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Canada and Alberta take action to implement world class monitoring system for the oil sands

Increased air, water, land and biodiversity monitoring in the oil sands will begin this year as the Government of Canada and Government of Alberta take a major step forward in their partnership to improve environmental monitoring in the oil sands region.

The Joint Canada-Alberta Implementation Plan for Oil Sands Monitoring commits to a scientifically rigorous, comprehensive, integrated, and transparent environmental monitoring program for the region. It outlines the path forward to enhance the monitoring of water, air, land and biodiversity in the oil sands by demonstrating how we will sample more sites for more substances more frequently. The program is designed to provide an improved understanding of the long-term cumulative effects of oil sands development.

“The Alberta oil sands are a key driver of the Canadian economy,” said Canada’s Environment Minister, the Honourable Peter Kent. “Today we are launching the most transparent and accountable oil sands monitoring system in the world. These scientific reports will be posted on our web page for the world to see. We challenge others in the international oil producing community to match Canada's commitment to environmental monitoring.”

“Albertans, and Canadians, have high expectations that we excel at both energy production and environmental protection,” said the Honourable Diana McQueen, Minister of Alberta Environment and Water. “We can have it both ways. We are confident this environmental monitoring system will be one of the most progressive and comprehensive of any industrially developed region in the world.”

The three-year implementation plan begins this spring with increased sampling frequency, parameters, and locations. It will also integrate relevant parts of existing monitoring efforts and will give government and industry the scientific foundation necessary to continue to promote the environmentally sustainable development of the oil sands. The implementation plan reflects the Integrated Oil Sands Environment Monitoring Plan released by Environment Canada in July and will be consistent with the Government of Alberta’s plans for a province-wide environmental monitoring system.

Data from the new monitoring program, and the methods on which it is based, will be transparent, supported by necessary quality assurance, and will be made publicly available to allow independent scientific assessments and evaluations. This will encourage informed discussions and analysis on the impacts of oil sands development based on high-quality scientific information.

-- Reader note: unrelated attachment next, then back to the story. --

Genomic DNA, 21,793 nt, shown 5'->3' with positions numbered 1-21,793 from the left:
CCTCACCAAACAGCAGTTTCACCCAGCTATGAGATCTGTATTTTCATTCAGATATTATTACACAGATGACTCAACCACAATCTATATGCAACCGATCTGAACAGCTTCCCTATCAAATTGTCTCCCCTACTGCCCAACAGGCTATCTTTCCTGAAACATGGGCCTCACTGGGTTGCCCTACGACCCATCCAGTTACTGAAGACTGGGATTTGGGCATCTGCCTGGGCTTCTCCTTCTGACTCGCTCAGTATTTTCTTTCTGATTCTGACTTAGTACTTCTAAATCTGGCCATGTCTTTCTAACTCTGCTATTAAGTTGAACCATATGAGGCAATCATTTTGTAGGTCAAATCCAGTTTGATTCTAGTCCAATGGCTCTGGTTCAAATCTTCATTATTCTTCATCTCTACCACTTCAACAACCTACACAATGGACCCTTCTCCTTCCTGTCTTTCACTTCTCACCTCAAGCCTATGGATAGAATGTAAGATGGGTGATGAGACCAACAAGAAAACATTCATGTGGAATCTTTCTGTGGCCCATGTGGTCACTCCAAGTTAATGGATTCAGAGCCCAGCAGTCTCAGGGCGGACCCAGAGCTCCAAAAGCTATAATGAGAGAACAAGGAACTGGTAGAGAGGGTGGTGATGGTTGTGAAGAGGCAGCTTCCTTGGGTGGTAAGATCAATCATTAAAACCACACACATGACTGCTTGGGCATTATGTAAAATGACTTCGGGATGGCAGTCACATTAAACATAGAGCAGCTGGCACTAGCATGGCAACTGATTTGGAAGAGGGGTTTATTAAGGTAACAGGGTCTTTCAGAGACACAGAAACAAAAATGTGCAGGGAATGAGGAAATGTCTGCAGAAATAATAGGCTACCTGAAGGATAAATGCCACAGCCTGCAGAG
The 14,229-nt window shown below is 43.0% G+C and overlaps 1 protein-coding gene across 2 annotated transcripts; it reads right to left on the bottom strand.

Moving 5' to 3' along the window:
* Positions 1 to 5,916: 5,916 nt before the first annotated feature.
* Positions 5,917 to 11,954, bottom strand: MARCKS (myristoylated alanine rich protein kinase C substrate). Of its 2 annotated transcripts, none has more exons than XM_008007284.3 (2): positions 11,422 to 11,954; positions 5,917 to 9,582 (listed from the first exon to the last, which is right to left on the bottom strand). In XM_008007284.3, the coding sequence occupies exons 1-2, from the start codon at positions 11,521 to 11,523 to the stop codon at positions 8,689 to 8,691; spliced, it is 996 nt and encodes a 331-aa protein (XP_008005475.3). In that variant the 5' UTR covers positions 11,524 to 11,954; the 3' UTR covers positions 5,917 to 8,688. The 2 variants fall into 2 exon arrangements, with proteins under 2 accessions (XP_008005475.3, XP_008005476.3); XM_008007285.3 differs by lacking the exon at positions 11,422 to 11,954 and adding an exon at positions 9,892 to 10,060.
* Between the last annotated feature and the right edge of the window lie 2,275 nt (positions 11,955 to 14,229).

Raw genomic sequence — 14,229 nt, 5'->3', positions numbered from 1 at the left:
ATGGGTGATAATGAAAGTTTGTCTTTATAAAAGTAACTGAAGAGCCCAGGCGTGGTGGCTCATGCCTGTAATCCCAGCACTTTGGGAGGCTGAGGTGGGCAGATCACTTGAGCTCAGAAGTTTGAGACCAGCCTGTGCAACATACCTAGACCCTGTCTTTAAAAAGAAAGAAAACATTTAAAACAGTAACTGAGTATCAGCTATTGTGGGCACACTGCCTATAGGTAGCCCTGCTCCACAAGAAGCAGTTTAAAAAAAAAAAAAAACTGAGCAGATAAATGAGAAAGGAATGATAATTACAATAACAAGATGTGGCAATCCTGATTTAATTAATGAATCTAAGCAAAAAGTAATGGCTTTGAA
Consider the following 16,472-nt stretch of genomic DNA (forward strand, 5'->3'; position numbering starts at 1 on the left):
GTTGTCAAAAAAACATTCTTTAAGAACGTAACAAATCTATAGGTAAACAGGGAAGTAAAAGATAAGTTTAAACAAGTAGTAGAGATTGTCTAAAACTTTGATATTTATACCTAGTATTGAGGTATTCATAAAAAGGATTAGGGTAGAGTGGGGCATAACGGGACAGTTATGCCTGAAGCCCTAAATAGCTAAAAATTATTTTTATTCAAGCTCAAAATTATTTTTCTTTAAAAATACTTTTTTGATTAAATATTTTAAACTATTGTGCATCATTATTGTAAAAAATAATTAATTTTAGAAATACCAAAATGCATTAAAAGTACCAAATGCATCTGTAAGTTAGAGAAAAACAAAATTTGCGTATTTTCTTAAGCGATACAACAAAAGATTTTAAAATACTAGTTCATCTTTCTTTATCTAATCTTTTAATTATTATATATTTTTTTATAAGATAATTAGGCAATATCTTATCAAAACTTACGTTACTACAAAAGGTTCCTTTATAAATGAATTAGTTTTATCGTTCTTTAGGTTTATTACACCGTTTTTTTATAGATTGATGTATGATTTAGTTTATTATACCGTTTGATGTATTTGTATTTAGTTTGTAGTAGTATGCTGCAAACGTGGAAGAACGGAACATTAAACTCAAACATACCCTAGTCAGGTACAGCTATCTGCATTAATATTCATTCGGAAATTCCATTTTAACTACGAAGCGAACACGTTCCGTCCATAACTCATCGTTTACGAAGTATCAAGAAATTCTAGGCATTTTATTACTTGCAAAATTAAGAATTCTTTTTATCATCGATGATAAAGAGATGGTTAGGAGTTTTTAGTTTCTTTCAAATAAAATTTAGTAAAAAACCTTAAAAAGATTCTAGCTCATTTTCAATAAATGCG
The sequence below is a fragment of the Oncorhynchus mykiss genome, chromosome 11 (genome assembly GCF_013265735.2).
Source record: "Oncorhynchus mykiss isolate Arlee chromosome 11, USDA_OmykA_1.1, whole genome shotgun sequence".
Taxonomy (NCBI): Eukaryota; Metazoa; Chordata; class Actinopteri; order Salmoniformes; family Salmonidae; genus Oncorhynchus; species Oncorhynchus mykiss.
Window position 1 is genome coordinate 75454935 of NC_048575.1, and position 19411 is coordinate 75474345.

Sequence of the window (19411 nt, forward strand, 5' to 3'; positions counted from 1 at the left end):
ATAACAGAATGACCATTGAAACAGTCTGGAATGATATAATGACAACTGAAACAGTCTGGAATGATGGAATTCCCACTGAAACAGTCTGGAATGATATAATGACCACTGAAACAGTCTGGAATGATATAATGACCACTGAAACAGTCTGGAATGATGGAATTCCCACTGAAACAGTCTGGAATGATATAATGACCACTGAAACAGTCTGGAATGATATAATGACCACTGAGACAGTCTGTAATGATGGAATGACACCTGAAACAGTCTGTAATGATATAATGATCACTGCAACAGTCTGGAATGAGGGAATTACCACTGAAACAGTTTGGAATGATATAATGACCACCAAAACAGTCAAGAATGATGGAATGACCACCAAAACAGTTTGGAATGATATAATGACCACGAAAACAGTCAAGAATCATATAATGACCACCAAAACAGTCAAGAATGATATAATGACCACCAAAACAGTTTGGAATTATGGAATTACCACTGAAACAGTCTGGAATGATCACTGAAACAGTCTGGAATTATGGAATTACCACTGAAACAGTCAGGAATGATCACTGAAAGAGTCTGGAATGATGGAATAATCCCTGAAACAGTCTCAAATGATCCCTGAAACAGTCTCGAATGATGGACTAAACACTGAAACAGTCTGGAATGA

As the process continues to move forward, implementation of the monitoring program will be jointly managed by the Government of Canada and the Government of Alberta. Annual progress reports on implementation will be prepared for the first three years, with an external scientific peer review of the program and the end of the third year. Following that, a full external, scientific review of the new program will be conducted every five years.

Currently, both governments and industry commit significant resources to environmental monitoring. It is expected that industry will provide increased funding required to implement this new program. The two governments will move forward immediately with discussions with industry, as well as other stakeholders, to establish the details related to implementation, including the arrangements for sustainable funding of the program. This engagement with industry, scientists and other stakeholders will be ongoing as we continue to implement our joint plan.

At the same time, both governments will take immediate steps required to start implementing the activities outlined for year one of the program, and make the fullest possible use of the upcoming field season for monitoring. Monitoring in the oil sands will be managed in an adaptive manner, with plans and activities evolving to reflect experience gained from initial work. Details in years two and three will be finalized, refined and adjusted based on this adaptive approach, while continuing to reflect the comprehensive, integrated approach of year one.

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Backgrounder: Joint Canada-Alberta Implementation Plan for Oil Sands Monitoring

Media inquiries may be directed to:

Adam Sweet
Press Secretary
Office of the Minister of the Environment 
819-997-1441

Mark Cooper
Communications
Alberta Environment and Water
780-427-6267
Alberta Environment and Water’s Twitter page:http://twitter.com/AENV_h2o

Media Relations 
Environment Canada
819-934-8008

Environment Canada’s Twitter page: http://twitter.com/environmentca

Environment Canada’s Facebook page: 
http://www.facebook.com/environmentca

Backgrounder

Joint Canada-Alberta Implementation Plan for Oil Sands Monitoring

The oil sands are a strategic natural resource for Canada, and a key driver of economic development. However, the expansion of oil sands development has led to the need for a better understanding of the potential cumulative environmental effects. The Government of Canada and the Government of Alberta are working together on a phased and adaptive approach to monitoring to ensure that this important resource is developed in an environmentally responsible way.

The joint plan strengthens environmental monitoring programs for air, water, land and biodiversity in the oil sands region. It will result in improved knowledge of the state of the environment in the oil sands area and an enhanced understanding of cumulative effects and environmental change, including future impacts arising from multiple stressors, which will become more important to understand as development continues. 

Monitoring enhancements are already underway and will continue to be phased in over the next three years to ensure installation of necessary infrastructure, incremental enhancement of activities and appropriate integration with existing monitoring activities in the region.